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    Quote Originally Posted by Samuel H View Post
    And on the other side, every year, 40 thousand people die in car accidents in the US, and over 4 million get seriously injured. These don't usually appear in the news anymore, because we got used to that. But really, if you're going to ban one type of machine, start with cars.

    (I understand there are many more cars than drones, actually, around 250 times more; yet, even adjusting for that... I don't think drones killed 160 people in the US last year)
    Apples and pears.

    Aircraft have been and are fully regulated as is airspace in the same way internationally. All they are doing is amending the rules for new small aircraft in *their* airspace.
    It seems they are all (all the worlds Civil Air Regulators) implementing similar rules in similar time frames.

    Cars don't come into it that is a completely separate thing that is nothing to do with the civil air regulators.
    Neither are firearms or drugs for that matter except as hand luggage or freight ON an aircraft.
    Come to that they DO regulate cars and trucks as air freight.
    They also have regulations for vehicles air side but not off the airfields.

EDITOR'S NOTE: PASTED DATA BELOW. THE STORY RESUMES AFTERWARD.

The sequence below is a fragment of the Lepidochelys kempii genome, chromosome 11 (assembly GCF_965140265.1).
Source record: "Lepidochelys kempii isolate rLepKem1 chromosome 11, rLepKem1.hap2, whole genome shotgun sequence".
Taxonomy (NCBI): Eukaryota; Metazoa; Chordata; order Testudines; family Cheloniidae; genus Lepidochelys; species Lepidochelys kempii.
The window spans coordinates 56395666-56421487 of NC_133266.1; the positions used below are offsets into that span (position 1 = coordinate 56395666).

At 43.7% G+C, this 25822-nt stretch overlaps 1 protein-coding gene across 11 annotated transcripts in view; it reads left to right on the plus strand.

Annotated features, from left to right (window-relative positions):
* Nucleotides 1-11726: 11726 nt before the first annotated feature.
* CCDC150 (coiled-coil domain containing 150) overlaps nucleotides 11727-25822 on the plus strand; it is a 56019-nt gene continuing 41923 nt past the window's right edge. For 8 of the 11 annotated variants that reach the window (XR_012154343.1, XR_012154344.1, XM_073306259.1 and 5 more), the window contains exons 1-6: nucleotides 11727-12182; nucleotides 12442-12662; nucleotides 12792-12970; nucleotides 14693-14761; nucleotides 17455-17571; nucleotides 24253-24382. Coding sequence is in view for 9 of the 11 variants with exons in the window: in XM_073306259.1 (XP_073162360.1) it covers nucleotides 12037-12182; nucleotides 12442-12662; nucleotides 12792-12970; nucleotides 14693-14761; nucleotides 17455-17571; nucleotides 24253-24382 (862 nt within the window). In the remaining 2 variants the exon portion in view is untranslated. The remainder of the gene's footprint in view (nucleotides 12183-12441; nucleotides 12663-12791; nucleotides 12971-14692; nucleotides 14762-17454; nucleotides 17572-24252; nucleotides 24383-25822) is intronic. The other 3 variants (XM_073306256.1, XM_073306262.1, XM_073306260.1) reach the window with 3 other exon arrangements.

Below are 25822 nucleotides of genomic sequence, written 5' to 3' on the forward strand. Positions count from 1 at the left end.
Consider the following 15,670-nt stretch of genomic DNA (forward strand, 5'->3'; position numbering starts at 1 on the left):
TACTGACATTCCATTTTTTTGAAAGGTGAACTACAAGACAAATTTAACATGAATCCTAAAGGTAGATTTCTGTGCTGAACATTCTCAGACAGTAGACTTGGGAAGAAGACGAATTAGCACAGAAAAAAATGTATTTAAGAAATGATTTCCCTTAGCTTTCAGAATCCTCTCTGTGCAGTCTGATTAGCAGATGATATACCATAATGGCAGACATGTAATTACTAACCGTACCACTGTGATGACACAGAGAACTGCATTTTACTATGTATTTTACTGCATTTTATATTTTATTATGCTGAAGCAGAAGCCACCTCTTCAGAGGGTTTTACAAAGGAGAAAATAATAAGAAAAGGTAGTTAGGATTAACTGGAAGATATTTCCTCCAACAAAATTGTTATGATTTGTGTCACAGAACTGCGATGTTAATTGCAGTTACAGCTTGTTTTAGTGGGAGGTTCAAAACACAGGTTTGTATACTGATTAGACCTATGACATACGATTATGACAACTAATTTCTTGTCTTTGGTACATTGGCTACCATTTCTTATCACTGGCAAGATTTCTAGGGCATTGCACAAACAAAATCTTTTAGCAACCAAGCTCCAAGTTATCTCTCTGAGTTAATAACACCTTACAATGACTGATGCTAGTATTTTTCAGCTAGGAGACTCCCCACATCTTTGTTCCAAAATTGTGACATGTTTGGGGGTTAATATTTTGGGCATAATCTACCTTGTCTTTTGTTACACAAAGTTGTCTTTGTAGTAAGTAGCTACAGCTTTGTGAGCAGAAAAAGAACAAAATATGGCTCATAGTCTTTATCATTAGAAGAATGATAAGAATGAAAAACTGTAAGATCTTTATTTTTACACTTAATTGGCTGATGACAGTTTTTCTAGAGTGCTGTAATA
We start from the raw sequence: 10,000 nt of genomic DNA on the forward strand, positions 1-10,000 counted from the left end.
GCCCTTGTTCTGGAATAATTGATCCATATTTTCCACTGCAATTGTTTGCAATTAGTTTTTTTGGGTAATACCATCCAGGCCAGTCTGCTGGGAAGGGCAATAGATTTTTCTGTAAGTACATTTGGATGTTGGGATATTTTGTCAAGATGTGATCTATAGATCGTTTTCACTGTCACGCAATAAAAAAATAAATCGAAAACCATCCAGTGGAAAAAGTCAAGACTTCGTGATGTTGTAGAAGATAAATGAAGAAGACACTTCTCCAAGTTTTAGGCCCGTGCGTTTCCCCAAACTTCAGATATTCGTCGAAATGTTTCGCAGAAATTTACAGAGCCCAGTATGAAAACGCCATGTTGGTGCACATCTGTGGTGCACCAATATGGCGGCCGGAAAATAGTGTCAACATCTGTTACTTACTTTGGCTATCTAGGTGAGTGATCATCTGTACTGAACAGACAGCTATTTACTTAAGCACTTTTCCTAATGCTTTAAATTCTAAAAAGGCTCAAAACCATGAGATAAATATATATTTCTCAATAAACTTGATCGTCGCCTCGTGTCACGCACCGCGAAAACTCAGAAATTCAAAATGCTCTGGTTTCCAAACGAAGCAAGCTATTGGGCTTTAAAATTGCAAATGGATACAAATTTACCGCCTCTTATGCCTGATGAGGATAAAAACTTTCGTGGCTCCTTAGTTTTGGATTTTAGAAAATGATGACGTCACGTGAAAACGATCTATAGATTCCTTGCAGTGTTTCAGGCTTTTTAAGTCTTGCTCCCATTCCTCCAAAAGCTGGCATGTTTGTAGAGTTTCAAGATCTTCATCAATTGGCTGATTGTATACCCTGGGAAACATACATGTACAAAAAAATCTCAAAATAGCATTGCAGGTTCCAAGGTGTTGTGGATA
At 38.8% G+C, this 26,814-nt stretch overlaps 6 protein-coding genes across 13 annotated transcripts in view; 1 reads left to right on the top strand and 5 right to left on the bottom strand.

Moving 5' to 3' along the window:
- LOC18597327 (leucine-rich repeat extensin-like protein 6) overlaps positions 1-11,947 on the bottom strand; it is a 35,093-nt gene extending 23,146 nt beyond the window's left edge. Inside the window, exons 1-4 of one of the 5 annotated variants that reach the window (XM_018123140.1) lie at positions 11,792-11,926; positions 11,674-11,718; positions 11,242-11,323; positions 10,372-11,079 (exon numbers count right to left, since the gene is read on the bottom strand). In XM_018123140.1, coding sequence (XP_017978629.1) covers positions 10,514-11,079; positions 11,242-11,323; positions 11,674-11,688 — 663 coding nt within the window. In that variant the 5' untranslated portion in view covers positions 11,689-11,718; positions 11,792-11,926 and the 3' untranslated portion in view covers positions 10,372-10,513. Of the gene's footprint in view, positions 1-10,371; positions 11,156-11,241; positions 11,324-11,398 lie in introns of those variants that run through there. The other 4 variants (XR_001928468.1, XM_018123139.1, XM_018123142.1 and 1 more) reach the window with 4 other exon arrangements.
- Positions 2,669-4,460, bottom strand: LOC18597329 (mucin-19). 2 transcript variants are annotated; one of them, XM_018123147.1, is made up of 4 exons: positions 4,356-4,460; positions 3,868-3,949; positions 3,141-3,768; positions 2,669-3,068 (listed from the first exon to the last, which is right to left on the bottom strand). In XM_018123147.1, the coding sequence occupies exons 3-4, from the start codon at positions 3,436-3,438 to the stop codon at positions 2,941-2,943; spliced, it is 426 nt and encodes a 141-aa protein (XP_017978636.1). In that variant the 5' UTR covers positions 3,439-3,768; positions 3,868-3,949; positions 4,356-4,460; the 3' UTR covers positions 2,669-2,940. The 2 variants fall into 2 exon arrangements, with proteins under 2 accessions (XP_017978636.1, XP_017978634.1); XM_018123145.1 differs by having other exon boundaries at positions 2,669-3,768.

Not their problem.


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    To be fair, in the USA the airspace is a public area just like the airwaves. They're regulated, but we the people own them. It's not *their* airspace over here, it's *ours*.

    The truth is, like Samuel H said, drones really aren't a massive problem. Sure there are some idiots running around doing stupid stuff, but the stuff they're doing is already illegal. Making it more illegal (especially when they're little to no chance they get caught) isn't going to help.

    Remote ID is great. I'm all for it, but the NPRM the FAA put out differs significantly from the proposal the working group put together and will cause significant cost increases and pain for operators trying to be legal. Considering how poorly the FAA's enforcement of drone issues currently is (they really don't have the staff to do the kind of large-scale enforcement action that'd be needed to scare people into compliance) they rely on voluntary compliance for a lot of these things. The more restrictive and difficult you make compliance, the more likely someone is to just go rogue... so there's a balancing act there. This is going to cause less compliance and not more. This current NPRM shows the heavy hand of the security apparatus (DHS, FBI, etc.) on it as well as huge industrial players who want to effectively own a big chunk of the airspace to make money (Amazon, UPS, etc.).

    Honestly, the best thing for nearly all of the things you mention is counter-drone tech... and it's being deployed to stop this stuff. Remote ID is also good, but it needs to be done in a way that most people will comply.

    Also, someone who's flying contraband into a prison or illegally surveilling someone (how is that even possible, you have no right of privacy from the air) is going to know enough about it to use a homebuilt without Remote ID.
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    Senior Member puredrifting's Avatar